Wednesday, February 19, 2014

giving thanks (and honoring the birds, honoring the Mother)

Today it is sunny, a balmy midwest breeze tumbling the decaying remnants of autumn's fling across salt dusted roads and sidewalks.  As I Moose and I take our morning constitutional, I am almost lulled into believing Spring is around the corner.  The robins being particularly chatty this morning and the earth under my hands feels spongy, awake and alive.

This is my practice.  To every day take time to place my hands upon the ground, feeling the energy of Mother Earth pulsating under receptive palms, giving thanks for the gift of my life, my place in this magnificent web of existence.  As I breath in deeply, I realize healing flows in two directions: the surge of energy I receive in turn asks for my loving touch, prayers for health and balance and strength to flow back to our planet as she is in desperate need of our nurturance and care.

I savor this day because I know tomorrow things will boomarang back to Winter.  Snow, slush, biting winds and dark skies.  I welcome it as we need the moisture and I am not quite ready to leave the slow pace and inward focus that Winter fosters within me.  As I walk through my neighborhood, I enjoy the opportunity to see the bounty of birds nests from last year.  Winter's bareness affords me the chance to witness treasures hidden the rest of the year.  

I want to take time to celebrate the many hidden joys in my life right now.  The crowds of finches, juncos, sparrows, and cardinals who congregate daily at my feeders and then gather in the bushes outside my dining room window, seeking shelter from the wind and snow.  The hours of my day are announced by the repeated return of downy woodpecker to the suet feeder. (I hear his chirp chirp and run to the window to receive his greeting.) 

And more recently, I have been blessed by a pair of hawks who may be house hunting, a tree in the neighboring field offering a commanding view of the area and its many rabbit dwellings.  Hawk has been a faithful guide and guardian to me for over a decade now.  I found my first hawk feather at the end of a pivotal yoga training program and hawk continues to shower me with a multitude of gifts and insights along with feathers.  (note: it is illegal in the United States to possess raptor feathers including hawk without proper permits from state and federal agencies and in no way am I advocating or suggesting holding onto these treasures. It is enough to be gifted their presence on my path.)

Hawk seems to have claimed Cowgirl as well and we share in the delight of spying a hawk soaring overhead or perched in a tree or light pole.  Cowgirl has a special affinity with the feathered ones; turkey, hummingbird, owl, eagle, penguin are her companions in soft plush forms and also in Nature.  I recently shared with her that she has many powerful guides and guardians and when she is scared or having a rough time she can call upon them and they will be by her side in support, giving her energy and guidance.  This has resulted in her dragon (Blaze Thunderbolt) helping out on a few spelling tests!  But it also has brought about a subtle but discernible shift in her self confidence and manner in which she carries herself.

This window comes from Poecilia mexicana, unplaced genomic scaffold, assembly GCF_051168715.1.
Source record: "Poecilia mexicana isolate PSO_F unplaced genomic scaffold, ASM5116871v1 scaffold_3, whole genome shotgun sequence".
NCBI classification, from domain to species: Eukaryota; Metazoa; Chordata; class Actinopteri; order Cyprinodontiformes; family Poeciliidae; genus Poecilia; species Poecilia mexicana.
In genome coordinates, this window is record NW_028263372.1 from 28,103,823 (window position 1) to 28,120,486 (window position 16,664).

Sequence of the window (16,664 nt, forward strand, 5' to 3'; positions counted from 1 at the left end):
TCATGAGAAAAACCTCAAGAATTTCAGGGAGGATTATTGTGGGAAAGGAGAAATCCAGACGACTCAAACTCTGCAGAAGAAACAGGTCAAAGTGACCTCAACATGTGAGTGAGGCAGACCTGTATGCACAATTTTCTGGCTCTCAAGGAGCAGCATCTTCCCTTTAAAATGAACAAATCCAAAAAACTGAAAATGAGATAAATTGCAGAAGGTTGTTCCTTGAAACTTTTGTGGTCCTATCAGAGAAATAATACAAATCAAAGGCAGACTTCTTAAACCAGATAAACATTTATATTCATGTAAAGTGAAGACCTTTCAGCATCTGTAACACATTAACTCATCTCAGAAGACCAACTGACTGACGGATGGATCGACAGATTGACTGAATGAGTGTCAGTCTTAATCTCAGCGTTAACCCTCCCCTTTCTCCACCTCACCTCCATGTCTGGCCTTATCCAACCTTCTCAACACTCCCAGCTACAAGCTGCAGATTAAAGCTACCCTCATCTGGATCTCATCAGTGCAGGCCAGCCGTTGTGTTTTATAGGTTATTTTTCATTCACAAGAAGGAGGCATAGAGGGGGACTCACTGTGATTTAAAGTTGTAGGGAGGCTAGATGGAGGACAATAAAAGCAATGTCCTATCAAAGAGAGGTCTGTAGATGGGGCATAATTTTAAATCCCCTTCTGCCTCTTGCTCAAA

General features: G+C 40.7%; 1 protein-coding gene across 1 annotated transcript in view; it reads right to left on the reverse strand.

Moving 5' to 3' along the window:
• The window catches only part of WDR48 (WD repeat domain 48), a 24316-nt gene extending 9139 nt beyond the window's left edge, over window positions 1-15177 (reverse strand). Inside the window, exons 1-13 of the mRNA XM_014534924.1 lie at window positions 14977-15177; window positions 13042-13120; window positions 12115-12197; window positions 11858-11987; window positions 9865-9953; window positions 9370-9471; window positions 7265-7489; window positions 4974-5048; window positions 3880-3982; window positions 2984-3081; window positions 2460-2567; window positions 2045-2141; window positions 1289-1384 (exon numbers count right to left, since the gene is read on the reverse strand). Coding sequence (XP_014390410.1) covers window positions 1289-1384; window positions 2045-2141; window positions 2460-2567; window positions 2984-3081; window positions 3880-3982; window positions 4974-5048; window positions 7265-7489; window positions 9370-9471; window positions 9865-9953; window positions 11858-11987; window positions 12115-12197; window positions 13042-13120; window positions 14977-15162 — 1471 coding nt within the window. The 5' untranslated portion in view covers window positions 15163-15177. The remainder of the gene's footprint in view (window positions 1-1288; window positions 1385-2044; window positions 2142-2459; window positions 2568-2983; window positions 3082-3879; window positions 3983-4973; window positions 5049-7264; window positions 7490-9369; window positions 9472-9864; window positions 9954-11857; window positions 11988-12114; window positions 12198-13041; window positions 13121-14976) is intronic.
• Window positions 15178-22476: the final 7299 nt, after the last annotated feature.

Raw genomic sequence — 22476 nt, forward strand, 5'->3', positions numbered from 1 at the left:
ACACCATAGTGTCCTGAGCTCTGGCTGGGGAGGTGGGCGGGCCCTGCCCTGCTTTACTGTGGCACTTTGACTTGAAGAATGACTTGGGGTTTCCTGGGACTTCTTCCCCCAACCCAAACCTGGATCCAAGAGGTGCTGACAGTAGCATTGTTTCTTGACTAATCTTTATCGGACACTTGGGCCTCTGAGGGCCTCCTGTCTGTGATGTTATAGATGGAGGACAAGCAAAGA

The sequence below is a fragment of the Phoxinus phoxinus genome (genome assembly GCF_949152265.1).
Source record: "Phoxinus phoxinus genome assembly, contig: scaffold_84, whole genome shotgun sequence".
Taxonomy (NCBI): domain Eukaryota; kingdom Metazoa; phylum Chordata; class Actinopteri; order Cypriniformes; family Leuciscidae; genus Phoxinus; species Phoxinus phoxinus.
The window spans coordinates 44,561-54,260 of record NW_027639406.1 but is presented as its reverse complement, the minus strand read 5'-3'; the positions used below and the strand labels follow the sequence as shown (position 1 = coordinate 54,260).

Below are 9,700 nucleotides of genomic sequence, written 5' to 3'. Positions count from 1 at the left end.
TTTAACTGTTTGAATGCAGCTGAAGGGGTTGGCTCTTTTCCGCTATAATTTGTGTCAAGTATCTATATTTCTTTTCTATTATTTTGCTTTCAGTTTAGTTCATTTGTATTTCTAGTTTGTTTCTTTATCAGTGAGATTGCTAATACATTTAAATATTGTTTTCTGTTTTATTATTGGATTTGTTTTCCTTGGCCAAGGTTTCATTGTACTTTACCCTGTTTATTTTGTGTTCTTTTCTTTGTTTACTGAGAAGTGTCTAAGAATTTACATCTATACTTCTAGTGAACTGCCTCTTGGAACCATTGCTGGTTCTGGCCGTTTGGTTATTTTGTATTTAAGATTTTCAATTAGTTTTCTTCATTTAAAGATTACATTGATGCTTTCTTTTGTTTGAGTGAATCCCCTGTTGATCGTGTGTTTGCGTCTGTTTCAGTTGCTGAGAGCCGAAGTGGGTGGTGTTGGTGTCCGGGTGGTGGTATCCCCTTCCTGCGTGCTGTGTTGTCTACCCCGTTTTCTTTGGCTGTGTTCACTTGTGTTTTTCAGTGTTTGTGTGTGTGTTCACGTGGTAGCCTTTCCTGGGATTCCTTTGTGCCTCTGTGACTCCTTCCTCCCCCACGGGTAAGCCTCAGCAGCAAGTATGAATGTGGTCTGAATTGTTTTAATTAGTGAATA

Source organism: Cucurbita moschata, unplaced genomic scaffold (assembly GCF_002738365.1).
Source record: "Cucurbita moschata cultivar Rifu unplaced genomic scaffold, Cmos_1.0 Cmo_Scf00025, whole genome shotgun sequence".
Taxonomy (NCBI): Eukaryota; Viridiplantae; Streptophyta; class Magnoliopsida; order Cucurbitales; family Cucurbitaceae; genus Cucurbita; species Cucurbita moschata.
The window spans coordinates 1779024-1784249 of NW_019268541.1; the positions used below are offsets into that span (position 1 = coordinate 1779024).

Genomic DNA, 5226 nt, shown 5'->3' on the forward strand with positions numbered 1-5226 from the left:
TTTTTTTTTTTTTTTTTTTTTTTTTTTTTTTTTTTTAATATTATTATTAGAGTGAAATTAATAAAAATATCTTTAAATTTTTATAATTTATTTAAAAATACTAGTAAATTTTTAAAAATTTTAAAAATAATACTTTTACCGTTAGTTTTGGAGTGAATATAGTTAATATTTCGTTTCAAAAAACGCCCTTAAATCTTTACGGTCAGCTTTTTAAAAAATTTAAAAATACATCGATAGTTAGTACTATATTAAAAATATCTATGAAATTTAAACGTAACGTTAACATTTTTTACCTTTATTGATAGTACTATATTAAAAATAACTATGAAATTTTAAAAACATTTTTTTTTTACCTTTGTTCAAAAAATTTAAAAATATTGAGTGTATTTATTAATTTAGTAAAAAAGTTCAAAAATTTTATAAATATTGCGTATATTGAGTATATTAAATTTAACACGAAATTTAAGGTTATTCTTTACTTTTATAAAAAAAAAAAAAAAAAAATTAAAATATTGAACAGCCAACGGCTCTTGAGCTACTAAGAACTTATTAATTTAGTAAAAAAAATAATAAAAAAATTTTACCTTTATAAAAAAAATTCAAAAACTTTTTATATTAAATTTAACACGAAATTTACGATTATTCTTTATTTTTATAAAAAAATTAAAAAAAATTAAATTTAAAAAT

Recognizing and celebrating my connection with Nature and understanding myself as a piece of that whole has brought about my own sense of empowerment and ability.  It is this gift I want to honor daily, returning the favor - gifting back the energy and love so freely given to me - making each day Mother's Day and an opportunity to celebrate and give thanks. 


  1. Blaze Thunderbolt! I am in love!

  2. Those brief moments in between other "weather" are pure treasure. I, too, have been looking to the earth, although it seems frozen, to seek solace in this interminable winter. Falcon is in our neighborhood (I feel we may have called him here with our feeder, providing juicy morsels). Is it really illegal to possess a feather you found on the ground? We may have similar laws in Canada, it just never occurred to me that such a gift should be anything else but.

    1. I just did a quick check and the same holds true in Canada. In fact, there may be laws extending to possessing any "bits of Wildlife" which obviously would be quite a task to police but just a cautionary FYI these things can carry fines and are deemed illegal. On the one hand, I see the point "what's the harm?" in picking up a feather but the idea being the collection/possession of such objects renders them valuable and desirable and then that opens up the can of worms in terms of the lengths others will go to procure feathers and other bits of wildlife. It is the same argument for wearing a fur coat - yes, the harm has already been done and it was grandmothers and I am not buying a new fur coat ... but by wearing it, I am making it fashionable/desirable to others who may not care how they obtain a coat. It feeds a market for these items.

  3. such honouring.....I feel much the same

    they whole legal not legal issue....well we all must live in the level of responsibility that we see fit...I'll give to "Ceasar what is Ceasar's"...and leave it at that ; )

    beautiful post Lis
    love and light

  4. Beautiful sentiments! Every day should be Mother's Day. Even on the coldest day, she provides peace and comfort with sparkly snow on dark green boughs, the sound "chick-a-dee-dee-dee", and so much more. Love hawk, she has been there for me since my younger days. Finally, being farther north has allowed me to see her more often, especially on my route to and from work. Love! xoxo

  5. I found your site when looking to see if there is a day set aside for honoring birds. Instead of that fact for my mind, I found your beautiful message enriching my heart. In the future I shall stop to feel the ground (to be grounded in Earth's energy) with thanks to you.